Lawson’s 2nd practice models (photography by helpful colleagues of Lawson’s project who I unfortunately didn’t receive their names)



My Versions 


These images were honestly more of something I would talk about on this blog as I thought it was nice starting point, despite the same techniques in terms of background or space developed by the architect within the school, my own versions definitely presented the models much better than my “desert” space development from earlier as everything was a simple black tone along with a rather natural shade of sunlight for support. I was also happy with my depth of field as well as the compositions which brings a slight commercial feel to the images.



After those shots, I photographed some of the models outside of the area where the black paper was placed, I knew I had to try and document things but the visual reality was just a room with a lot of chaos in terms of the quantity of objects and how untidy they were organised around the room. However, I had the idea of taking a few designs and placing them in a particular composition and by also removing irrelevant aspects such as food & drink to make the space look more like a working space.


A close up shot influencing the lenses to use its depth of field point of view
once the MDF wood was laser cut, the architects would then use some super glue to combine shapes to form their ideal designs

The main material I was witnessing in this workshop was “Medium Density Fibreboard” wood which Lawson explained that it was useful for laser cutting to create the shapes the architects wanted in order for them to create their miniature designs, I assumed that  those models would be introduced to tutors before negotiating or planning a final structural development. Overall, for my development from then till this point, I had photographed a fair number of places and I had ended up narrowing down the courses to one in particular. I had made that decision as I was concerned if that if I did however choose a series of favourite photographs being a mixture of different courses, the client would perhaps be confused on my direction once again, as he was like that with the ambiguous pyramids I was working on earlier.

These photographs were taken by some 1st year photographers from another UCA canvas, the photos were printed A4 size for the architects to stick on the wall as their planned goals that they are trying to develop towards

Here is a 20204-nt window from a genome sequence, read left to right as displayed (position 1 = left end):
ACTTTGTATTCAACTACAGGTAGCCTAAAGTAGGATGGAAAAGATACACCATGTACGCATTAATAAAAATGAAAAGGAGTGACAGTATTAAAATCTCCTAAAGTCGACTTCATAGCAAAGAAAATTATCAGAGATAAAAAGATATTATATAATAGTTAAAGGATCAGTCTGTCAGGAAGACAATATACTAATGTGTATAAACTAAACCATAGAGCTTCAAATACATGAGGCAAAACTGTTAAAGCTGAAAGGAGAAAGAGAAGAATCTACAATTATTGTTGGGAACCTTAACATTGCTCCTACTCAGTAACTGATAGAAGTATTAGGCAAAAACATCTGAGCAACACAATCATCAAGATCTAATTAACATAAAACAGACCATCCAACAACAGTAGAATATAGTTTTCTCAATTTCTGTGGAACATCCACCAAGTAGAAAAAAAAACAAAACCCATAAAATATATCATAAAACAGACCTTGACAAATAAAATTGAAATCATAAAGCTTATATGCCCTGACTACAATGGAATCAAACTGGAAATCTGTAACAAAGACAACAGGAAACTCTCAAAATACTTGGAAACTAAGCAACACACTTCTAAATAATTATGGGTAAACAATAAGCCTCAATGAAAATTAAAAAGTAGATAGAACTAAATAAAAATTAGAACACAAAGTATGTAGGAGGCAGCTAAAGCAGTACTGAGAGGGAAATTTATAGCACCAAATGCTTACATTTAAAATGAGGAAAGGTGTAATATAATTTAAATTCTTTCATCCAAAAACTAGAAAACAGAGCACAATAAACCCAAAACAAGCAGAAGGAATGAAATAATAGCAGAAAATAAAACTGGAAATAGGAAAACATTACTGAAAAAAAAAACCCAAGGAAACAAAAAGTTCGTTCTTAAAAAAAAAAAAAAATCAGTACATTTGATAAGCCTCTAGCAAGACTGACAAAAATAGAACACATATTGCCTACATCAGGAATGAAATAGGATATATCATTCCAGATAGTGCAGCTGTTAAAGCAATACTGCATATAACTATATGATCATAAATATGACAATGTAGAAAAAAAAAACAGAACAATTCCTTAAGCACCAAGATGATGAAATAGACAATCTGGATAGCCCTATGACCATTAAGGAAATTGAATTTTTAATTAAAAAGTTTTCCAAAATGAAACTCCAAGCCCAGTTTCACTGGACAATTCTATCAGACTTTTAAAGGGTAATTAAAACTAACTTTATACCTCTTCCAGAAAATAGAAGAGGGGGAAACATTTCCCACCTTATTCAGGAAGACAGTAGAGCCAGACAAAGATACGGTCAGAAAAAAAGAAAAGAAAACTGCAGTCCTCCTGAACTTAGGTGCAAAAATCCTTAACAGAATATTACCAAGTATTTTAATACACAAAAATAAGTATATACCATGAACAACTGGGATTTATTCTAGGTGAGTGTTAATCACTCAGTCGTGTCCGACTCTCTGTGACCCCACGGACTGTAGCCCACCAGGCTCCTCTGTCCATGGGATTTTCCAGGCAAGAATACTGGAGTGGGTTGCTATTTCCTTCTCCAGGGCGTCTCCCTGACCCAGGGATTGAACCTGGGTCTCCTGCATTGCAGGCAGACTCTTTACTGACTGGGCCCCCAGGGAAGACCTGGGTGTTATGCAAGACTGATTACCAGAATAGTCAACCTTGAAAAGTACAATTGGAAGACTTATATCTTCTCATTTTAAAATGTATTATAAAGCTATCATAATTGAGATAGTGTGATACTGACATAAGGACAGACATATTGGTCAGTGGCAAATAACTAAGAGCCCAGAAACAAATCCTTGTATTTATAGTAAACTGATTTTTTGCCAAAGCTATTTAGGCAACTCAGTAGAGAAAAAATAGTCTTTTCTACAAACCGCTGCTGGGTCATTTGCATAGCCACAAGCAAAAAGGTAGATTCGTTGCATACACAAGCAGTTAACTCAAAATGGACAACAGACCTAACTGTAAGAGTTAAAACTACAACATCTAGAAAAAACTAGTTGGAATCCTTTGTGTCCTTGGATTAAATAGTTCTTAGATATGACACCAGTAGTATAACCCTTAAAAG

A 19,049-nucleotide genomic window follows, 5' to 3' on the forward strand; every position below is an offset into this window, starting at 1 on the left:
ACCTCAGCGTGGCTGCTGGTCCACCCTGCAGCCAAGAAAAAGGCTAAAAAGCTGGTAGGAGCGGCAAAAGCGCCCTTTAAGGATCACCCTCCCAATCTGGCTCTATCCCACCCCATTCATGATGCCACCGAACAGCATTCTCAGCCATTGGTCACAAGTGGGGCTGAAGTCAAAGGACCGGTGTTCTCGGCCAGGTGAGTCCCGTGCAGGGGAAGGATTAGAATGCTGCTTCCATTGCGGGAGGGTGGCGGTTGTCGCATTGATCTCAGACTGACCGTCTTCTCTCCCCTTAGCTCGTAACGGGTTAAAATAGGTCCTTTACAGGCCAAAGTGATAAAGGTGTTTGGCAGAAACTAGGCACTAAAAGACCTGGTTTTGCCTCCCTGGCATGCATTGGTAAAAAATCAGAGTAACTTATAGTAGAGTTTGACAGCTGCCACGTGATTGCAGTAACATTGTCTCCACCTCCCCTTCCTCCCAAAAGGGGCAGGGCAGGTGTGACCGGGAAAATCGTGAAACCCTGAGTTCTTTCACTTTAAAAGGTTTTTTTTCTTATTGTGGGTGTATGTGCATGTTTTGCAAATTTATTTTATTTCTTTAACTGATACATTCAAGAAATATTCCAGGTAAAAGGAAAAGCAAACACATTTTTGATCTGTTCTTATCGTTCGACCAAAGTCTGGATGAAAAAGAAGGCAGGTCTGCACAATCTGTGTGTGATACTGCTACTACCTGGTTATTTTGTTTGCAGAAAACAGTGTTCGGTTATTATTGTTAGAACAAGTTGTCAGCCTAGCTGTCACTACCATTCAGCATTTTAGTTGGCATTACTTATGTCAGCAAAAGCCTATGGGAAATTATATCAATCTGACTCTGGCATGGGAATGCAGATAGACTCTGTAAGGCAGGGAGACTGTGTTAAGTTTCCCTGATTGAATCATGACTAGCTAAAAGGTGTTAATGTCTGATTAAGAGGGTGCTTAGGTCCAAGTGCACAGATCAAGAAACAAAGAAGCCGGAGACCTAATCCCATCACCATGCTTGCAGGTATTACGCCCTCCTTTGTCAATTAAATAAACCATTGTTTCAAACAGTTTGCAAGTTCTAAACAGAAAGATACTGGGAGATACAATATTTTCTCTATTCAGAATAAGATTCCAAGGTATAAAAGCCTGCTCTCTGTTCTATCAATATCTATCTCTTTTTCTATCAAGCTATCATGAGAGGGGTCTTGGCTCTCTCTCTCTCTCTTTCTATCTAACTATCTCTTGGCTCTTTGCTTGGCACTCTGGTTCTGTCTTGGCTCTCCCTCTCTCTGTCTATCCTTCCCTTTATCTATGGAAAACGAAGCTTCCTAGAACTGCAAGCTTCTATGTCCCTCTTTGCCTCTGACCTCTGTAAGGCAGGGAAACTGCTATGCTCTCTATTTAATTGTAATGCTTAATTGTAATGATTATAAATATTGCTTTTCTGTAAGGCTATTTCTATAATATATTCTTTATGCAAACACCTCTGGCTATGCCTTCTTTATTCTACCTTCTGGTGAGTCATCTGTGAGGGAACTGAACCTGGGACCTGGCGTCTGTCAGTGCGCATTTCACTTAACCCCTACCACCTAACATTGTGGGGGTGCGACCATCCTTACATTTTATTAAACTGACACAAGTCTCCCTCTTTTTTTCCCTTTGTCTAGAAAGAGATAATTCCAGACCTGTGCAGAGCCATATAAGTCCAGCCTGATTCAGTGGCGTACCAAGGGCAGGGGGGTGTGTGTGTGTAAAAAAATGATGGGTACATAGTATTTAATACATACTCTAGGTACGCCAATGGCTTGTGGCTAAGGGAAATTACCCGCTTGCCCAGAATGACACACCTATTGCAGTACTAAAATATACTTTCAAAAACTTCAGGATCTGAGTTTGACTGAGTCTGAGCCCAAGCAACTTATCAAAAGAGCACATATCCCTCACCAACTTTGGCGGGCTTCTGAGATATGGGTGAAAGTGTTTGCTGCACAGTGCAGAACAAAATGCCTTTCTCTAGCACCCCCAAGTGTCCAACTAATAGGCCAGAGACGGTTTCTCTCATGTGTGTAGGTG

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The 3rd year Architect’s brief/unit descriptor


This part of my photographic process was much better than the first as more information about the space was visually shown, however the next step was to print some A3 sized photographs as I hoped for them to looked good when printed as well as them being positively reviewed when negotiating about them in a tutorial. When I was shooting, the day was long which did involve some breaks as well as lot of talking with Lawson and other colleagues.

I remember having little thoughts of trying to photograph the personal side of the architect but I initially thought it would be digressional. After printing my 4 chosen images of the shoot, they were reviewed as I thought it would be helpful incase for further advice on how I could push myself even further. When negotiated, it came to my attention that the thought of photographing Lawson a little more was something I could of done earlier as it would create more of a concept more as just photographing some messy work on a desk was more of just some random images of still life.

My first four A3 Prints


My 4th Development

Once I had a these prints, I decided to have a tutorial for a little negotiation regarding the prints, overall the images were reviewed as workspace photos which what I was intending at the time but they could’t be final images as the architect wasn’t even shown in the images and a little more personality aside of the workspace would of created an actual concept. The next day, I went back to Canterbury and met Lawson again after sending some emails from the other day to update him on my stages, for this 4th development, I set the day photographing Lawson as my main subject along with some other aspects being his colleagues which I thought would also be quite an essential add to the images mainly to prevent the issues I had in my last shoot where there was a lack of content in some of the images (mostly regarding two prints, the glue and the ball of string).


This image was taken in the previous shoot which was an example of the architect since the majority of photos were of his materials (MDF wooden models) on the table

During this development, I brought in a tripod so I could hopefully straighten some images a little better. It turned out it was useful for rather having the images more sharper or focused within their depth of field as the shutter speed needed to be below 60th of a second to get a few more clearer exposures as the weather was having an effect of the lighting on the space.

tripod setup


bubble measurement to make sure the tripod was setup accurately